Abstract

A laser ranging error budget is detailed, and a specific error budget is derived for the TOPEX/POSEIDON satellite. A ranging uncertainty of 0.76 cm is predicted for TOPEX/POSEIDON at 20° elevation using the presently designed laser retroreflector array and only modest improvements in present system operations. Atmospheric refraction and satellite attitude effects cause the predicted range error to vary with satellite elevation angle from 0.71 cm at zenith to 0.76 cm at 20° elevation. This a priori error budget compares well with the ~1.2-cm rms a posteriori polynomial orbital fit using existing data taken for an extant satellite of similar size and orbit.

© 1990 Optical Society of America

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References

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  1. J. W. Marini, C. W. Murray, “Correction of Laser Range Tracking Data for Atmospheric Refraction at Elevations Above 10 Degrees,” NASA Report X-591-73-351, Goddard Space Flight Center, Greenbelt, MD (Nov.1973).
  2. J. B. Abshire, C. S. Gardner, “Atmospheric Refractivity Corrections in Satellite Laser Ranging,” IEEE Trans. Geosci. Remote Sensing GE-23, 414–425 (1985).
    [CrossRef]
  3. D. McCollums, “MOBLAS 7 System Characterization for the Time Period 07/15/87 to 01/31/88,” Bendix Field Engineering Report (29Feb.1988).
  4. C. S. Gardner, U. Illinois, Urbana–Champaign; private communication (July1989).
  5. J. A. Schwartz, “Pulse Spreading and Range Correction Analysis for Satellite Laser Ranging,” Appl. Opt. 29, 3597–3602 (1990).
    [CrossRef] [PubMed]
  6. V. Nelson, Bendix Field Engineering Corp.; private communication (14Mar.1989).
  7. S. Dolinsky, “Range Correction Sensitivity to Attitude Control,” JPL Internal Memorandum 3391-88-37 (24Mar.1988).
  8. J. A. Schwartz, “Studies of Laser Ranging to the TOPEX Satellite,” Proc. Soc. Photo-Opt. Instrum. Eng. 885, 172–179 (1988).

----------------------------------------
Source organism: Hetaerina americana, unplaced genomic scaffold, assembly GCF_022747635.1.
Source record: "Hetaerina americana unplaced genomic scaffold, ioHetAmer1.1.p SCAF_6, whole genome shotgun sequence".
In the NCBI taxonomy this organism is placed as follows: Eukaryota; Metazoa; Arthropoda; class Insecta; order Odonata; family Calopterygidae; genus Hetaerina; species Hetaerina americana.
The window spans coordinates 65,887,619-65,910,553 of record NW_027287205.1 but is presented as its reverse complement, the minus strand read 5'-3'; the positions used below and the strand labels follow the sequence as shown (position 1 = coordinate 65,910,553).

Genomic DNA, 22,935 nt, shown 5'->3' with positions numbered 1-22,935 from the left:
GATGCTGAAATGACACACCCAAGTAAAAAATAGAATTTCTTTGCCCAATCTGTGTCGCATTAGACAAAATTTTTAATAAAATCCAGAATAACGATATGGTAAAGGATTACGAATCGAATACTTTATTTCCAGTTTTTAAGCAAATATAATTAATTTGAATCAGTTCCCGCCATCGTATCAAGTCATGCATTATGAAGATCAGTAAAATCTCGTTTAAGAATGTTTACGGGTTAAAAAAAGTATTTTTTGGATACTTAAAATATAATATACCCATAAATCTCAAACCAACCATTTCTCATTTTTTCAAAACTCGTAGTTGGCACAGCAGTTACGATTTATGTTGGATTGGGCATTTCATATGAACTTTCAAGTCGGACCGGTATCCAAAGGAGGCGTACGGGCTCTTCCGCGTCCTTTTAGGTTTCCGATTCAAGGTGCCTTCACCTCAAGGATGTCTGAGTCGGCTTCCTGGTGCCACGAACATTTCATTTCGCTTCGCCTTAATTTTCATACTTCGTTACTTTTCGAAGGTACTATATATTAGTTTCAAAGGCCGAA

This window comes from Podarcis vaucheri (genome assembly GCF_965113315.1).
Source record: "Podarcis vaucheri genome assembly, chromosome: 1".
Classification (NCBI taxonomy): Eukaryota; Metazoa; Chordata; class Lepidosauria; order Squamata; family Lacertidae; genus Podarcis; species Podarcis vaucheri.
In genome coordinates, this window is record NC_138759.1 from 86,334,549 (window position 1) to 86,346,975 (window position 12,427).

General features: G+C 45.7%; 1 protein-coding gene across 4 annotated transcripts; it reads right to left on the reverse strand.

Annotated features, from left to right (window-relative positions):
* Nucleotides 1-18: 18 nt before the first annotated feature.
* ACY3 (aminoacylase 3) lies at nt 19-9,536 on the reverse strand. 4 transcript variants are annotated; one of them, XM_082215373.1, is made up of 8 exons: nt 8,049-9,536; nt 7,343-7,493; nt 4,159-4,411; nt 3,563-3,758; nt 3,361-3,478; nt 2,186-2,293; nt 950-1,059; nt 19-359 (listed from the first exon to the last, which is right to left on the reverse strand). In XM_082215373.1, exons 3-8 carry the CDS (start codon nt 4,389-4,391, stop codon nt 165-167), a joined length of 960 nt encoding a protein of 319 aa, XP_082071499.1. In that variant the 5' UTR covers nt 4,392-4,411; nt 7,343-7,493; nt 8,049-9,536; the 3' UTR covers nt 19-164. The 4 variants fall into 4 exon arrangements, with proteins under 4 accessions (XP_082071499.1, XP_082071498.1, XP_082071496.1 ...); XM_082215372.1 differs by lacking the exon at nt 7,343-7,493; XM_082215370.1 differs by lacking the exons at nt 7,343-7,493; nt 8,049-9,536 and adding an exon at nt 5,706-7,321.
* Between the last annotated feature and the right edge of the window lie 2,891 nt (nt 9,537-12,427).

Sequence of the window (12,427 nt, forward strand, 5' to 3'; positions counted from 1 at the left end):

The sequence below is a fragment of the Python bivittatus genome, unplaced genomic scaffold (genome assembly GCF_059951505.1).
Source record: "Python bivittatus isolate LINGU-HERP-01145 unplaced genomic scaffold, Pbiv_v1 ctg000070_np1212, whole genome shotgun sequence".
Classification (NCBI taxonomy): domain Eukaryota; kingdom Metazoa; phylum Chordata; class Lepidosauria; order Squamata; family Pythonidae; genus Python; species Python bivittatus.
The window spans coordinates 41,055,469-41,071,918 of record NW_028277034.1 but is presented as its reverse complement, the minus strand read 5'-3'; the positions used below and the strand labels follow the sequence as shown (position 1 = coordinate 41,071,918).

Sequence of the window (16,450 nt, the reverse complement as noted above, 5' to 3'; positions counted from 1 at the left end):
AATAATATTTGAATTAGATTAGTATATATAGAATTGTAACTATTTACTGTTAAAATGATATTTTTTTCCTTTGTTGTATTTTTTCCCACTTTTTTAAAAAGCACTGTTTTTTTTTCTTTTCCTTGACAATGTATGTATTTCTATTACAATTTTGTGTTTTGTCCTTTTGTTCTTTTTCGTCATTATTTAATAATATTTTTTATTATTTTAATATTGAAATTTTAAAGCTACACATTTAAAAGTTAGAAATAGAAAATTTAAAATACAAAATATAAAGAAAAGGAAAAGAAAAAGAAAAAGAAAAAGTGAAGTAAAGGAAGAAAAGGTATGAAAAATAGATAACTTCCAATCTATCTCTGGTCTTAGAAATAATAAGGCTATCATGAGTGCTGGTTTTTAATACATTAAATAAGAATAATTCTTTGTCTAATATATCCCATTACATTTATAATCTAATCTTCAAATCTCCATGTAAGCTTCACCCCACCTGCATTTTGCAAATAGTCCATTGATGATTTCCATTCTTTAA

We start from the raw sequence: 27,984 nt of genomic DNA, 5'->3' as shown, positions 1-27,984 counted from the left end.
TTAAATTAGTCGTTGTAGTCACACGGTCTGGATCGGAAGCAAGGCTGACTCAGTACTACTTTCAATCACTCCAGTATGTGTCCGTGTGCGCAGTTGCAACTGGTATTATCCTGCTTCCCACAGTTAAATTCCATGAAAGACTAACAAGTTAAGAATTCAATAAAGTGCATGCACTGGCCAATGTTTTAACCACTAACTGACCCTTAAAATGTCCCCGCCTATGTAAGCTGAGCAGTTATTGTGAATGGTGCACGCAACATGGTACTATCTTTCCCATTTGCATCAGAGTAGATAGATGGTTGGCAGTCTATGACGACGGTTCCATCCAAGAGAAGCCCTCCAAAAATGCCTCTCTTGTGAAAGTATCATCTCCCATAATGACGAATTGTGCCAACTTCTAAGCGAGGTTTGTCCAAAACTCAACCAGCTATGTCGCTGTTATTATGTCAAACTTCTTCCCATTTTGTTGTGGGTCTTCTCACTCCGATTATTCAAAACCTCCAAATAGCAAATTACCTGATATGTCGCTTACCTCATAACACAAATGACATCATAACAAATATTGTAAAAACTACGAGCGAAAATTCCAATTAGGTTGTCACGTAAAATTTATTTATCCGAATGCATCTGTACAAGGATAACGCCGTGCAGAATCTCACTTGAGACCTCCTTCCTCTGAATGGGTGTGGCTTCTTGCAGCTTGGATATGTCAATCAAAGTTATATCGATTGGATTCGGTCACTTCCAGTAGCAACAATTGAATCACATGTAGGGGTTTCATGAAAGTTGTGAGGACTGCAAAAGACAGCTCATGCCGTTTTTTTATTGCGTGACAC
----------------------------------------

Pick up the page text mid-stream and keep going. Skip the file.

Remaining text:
9. D. Sonnabend, Jet Propulsion Laboratory; personal communication.

1990 (1)

1988 (2)

S. Dolinsky, “Range Correction Sensitivity to Attitude Control,” JPL Internal Memorandum 3391-88-37 (24Mar.1988).

J. A. Schwartz, “Studies of Laser Ranging to the TOPEX Satellite,” Proc. Soc. Photo-Opt. Instrum. Eng. 885, 172–179 (1988).

1985 (1)

J. B. Abshire, C. S. Gardner, “Atmospheric Refractivity Corrections in Satellite Laser Ranging,” IEEE Trans. Geosci. Remote Sensing GE-23, 414–425 (1985).
[CrossRef]

Abshire, J. B.

J. B. Abshire, C. S. Gardner, “Atmospheric Refractivity Corrections in Satellite Laser Ranging,” IEEE Trans. Geosci. Remote Sensing GE-23, 414–425 (1985).
[CrossRef]

Dolinsky, S.

S. Dolinsky, “Range Correction Sensitivity to Attitude Control,” JPL Internal Memorandum 3391-88-37 (24Mar.1988).

Gardner, C. S.

J. B. Abshire, C. S. Gardner, “Atmospheric Refractivity Corrections in Satellite Laser Ranging,” IEEE Trans. Geosci. Remote Sensing GE-23, 414–425 (1985).
[CrossRef]

C. S. Gardner, U. Illinois, Urbana–Champaign; private communication (July1989).

Marini, J. W.

J. W. Marini, C. W. Murray, “Correction of Laser Range Tracking Data for Atmospheric Refraction at Elevations Above 10 Degrees,” NASA Report X-591-73-351, Goddard Space Flight Center, Greenbelt, MD (Nov.1973).

McCollums, D.

D. McCollums, “MOBLAS 7 System Characterization for the Time Period 07/15/87 to 01/31/88,” Bendix Field Engineering Report (29Feb.1988).

Murray, C. W.

J. W. Marini, C. W. Murray, “Correction of Laser Range Tracking Data for Atmospheric Refraction at Elevations Above 10 Degrees,” NASA Report X-591-73-351, Goddard Space Flight Center, Greenbelt, MD (Nov.1973).

Nelson, V.

V. Nelson, Bendix Field Engineering Corp.; private communication (14Mar.1989).

Schwartz, J. A.